2009-08-30 21:07:54 by jdixon
Minor features are still being added to Blogsum. It supports searching by author (effectively treating authors like tags) and the ability to disable comment submissions. There is also readmore support, allowing you to define a portion of an article that should only be seen in full "article view". You simply insert a <!--readmore--> tag where you'd like the "preview mode" to stop.
I'm also adding email notifications for comment submissions. This way you'll know the instant a new comment requires moderation. I should be done with this very soon. The last couple of items on my To-Do list are pagination and cleaning up the template usage. Once these are complete it should be ready for submission to the OpenBSD ports framework.
Update: Email notifications for comment submissions are complete.
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2009-08-27 22:33:50 by jdixon
OpenBSD's ypldap daemon provides YP maps using an LDAP backend. It was introduced with OpenBSD 4.4 but doesn't seem to have received much exposure within the community. I've been meaning to convert one of our bastion systems from using local accounts to LDAP, mainly for convenience.
The migration went smoothly except for the lack of a netid.byname mapping. Pierre-Yves Ritschard ([email protected]) told me this is high on his to-do list. Without this mapping, sudo is unable to getpwuid(). Therefore, any accounts requiring sudo rights (read: administrators) will need to remain as local accounts until this is resolved.
The vast majority of this write-up was taken almost verbatim from a similar posting at the Helion-Prime Solutions blog. I've filled in some missing bits with regards to the sudo issue as well as ypbind issues over non-broadcast segments.
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2009-08-24 11:37:37 by jdixon
When people ask you what you do for a living, do you answer "geek"? While shopping for a new car, is your primary criteria "good, fast, cheap... pick two"? Did you get goosebumps the first time you played with VMware's virtual switching/VLAN support? If so, you might be a perfect fit for our team.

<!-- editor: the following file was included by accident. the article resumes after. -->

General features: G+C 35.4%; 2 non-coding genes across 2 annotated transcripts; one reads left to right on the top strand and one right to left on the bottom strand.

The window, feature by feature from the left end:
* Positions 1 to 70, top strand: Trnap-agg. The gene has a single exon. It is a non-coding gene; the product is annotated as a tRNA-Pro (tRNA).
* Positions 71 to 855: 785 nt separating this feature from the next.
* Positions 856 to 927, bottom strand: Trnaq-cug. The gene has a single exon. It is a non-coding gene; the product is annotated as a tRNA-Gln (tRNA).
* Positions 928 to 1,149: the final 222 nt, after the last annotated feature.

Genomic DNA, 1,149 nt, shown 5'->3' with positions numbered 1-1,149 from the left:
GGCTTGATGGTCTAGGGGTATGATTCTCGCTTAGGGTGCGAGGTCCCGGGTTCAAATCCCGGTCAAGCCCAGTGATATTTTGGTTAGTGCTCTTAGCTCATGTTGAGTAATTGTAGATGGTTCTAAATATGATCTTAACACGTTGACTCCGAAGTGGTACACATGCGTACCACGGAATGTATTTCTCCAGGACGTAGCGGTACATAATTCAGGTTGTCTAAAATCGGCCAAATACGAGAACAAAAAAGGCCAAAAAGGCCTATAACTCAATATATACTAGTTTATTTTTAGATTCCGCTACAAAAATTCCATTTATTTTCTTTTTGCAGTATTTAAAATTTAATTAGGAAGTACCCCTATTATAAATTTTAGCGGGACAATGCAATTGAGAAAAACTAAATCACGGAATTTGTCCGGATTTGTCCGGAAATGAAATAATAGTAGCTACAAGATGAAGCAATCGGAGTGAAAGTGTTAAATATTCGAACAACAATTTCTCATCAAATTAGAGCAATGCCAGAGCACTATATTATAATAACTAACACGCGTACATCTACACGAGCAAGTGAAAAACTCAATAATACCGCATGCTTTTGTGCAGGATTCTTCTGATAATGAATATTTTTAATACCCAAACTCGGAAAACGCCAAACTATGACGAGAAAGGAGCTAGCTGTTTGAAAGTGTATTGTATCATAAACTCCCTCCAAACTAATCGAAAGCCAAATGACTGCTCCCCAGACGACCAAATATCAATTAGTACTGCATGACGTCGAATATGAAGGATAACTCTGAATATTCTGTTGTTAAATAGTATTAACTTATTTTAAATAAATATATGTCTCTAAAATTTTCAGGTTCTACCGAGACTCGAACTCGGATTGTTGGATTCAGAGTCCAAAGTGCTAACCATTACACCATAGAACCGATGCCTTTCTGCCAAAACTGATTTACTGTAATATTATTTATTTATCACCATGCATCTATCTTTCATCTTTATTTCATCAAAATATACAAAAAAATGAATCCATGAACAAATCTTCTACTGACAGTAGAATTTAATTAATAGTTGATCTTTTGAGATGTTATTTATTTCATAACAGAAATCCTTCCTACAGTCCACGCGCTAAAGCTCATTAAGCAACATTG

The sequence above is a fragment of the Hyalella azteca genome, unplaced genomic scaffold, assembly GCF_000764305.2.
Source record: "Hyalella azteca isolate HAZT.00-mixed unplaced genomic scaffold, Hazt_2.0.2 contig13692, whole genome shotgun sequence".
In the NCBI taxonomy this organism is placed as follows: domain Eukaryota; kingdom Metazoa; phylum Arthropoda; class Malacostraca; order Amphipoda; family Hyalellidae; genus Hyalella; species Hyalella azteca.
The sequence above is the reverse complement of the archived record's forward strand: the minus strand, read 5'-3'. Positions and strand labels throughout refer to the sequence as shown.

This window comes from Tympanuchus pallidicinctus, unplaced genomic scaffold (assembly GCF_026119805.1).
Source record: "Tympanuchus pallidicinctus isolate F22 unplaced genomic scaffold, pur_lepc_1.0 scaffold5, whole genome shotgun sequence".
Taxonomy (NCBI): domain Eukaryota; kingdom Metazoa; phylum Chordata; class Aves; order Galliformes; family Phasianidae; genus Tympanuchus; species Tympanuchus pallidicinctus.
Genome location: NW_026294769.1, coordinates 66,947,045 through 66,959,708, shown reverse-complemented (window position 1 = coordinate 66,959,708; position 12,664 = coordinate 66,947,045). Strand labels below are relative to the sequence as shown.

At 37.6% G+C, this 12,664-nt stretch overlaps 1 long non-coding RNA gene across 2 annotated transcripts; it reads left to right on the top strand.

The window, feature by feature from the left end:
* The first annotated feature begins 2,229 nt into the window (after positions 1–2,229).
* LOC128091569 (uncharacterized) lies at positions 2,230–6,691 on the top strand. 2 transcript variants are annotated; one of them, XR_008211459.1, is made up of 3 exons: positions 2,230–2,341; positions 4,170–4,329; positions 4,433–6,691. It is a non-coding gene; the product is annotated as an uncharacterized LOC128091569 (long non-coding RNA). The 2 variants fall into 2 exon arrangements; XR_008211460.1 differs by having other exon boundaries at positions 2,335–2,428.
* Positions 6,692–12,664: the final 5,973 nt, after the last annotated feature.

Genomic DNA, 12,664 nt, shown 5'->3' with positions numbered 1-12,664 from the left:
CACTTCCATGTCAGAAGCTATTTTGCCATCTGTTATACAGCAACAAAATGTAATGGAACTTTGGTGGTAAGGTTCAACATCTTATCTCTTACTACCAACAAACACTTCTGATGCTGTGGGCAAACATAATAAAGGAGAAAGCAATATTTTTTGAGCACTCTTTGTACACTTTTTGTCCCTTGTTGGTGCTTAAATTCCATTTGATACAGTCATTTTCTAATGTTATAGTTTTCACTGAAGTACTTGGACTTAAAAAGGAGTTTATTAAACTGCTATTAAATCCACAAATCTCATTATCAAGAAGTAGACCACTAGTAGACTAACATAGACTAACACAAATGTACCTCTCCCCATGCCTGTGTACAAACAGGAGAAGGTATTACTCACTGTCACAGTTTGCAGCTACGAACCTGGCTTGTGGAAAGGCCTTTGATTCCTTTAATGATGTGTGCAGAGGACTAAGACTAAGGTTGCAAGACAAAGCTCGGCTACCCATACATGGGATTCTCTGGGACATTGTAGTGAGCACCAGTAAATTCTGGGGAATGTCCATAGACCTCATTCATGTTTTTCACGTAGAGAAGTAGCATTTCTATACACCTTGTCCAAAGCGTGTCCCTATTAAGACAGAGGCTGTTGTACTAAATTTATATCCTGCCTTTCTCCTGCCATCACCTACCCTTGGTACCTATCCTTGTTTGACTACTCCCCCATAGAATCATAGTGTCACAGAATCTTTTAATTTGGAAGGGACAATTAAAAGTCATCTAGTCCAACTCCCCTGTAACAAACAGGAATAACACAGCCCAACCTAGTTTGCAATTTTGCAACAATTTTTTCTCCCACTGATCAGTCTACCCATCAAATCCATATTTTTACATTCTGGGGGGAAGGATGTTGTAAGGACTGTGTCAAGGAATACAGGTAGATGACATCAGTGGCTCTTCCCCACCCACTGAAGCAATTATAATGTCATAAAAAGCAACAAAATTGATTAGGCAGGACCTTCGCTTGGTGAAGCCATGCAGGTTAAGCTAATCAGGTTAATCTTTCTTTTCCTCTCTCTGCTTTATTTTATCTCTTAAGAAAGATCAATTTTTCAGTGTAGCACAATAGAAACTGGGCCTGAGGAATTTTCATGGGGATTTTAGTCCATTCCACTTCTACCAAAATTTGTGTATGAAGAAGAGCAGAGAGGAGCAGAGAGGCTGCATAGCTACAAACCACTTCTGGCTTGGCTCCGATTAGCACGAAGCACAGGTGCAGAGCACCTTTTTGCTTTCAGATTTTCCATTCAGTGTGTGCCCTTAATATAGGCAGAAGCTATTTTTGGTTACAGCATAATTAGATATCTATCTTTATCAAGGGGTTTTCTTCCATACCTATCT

OmniTI is looking for someone with real UNIX chops. We have a passion for what we do and it shows. A typical day in the Ops team is a heaping pile of scalability, smothered with resiliency, and a smattering of optimization. We eat and drink Open Source. We poop cold steel. You will be tempered, and you'll love every minute of it. If this sounds like your sort of thing, shoot me a line so we can talk.
P.S. We're the place your mom warned you about.
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2009-08-21 23:22:36 by jdixon
Recently I had the opportunity to do an interview for a story on SMB security issues. The conversation reminded me just how easy it is, as a security professional, to paint everything in black and white. Hackers are good or evil. Software is secure or vulnerable. Vendors are responsible or stupid. But this really isn't how businesses operate.
The primary focus of most businesses is to engage in commerce. Often we overlook this basic fact when a company neglects to patch their systems and becomes a target. We argue that if the owner was serious about protecting his money, customers or data he would be more proactive. But do we have all the facts to make this judgment?
Every decision in business carries risks and rewards. Responsible patching seems like a no-brainer. Perhaps the company webserver is used for basic order submissions. No personal or private data is stored locally. Is it really harming anyone if the website gets defaced for a week until the owner's nephew stops by to reinstall it again? Certainly you could argue that the defacement reflects poorly on the business, but again we need to consider the risk vs reward scenario. If it costs less to leave a defaced server running than to call an after-hours professional, is that really a poor decision?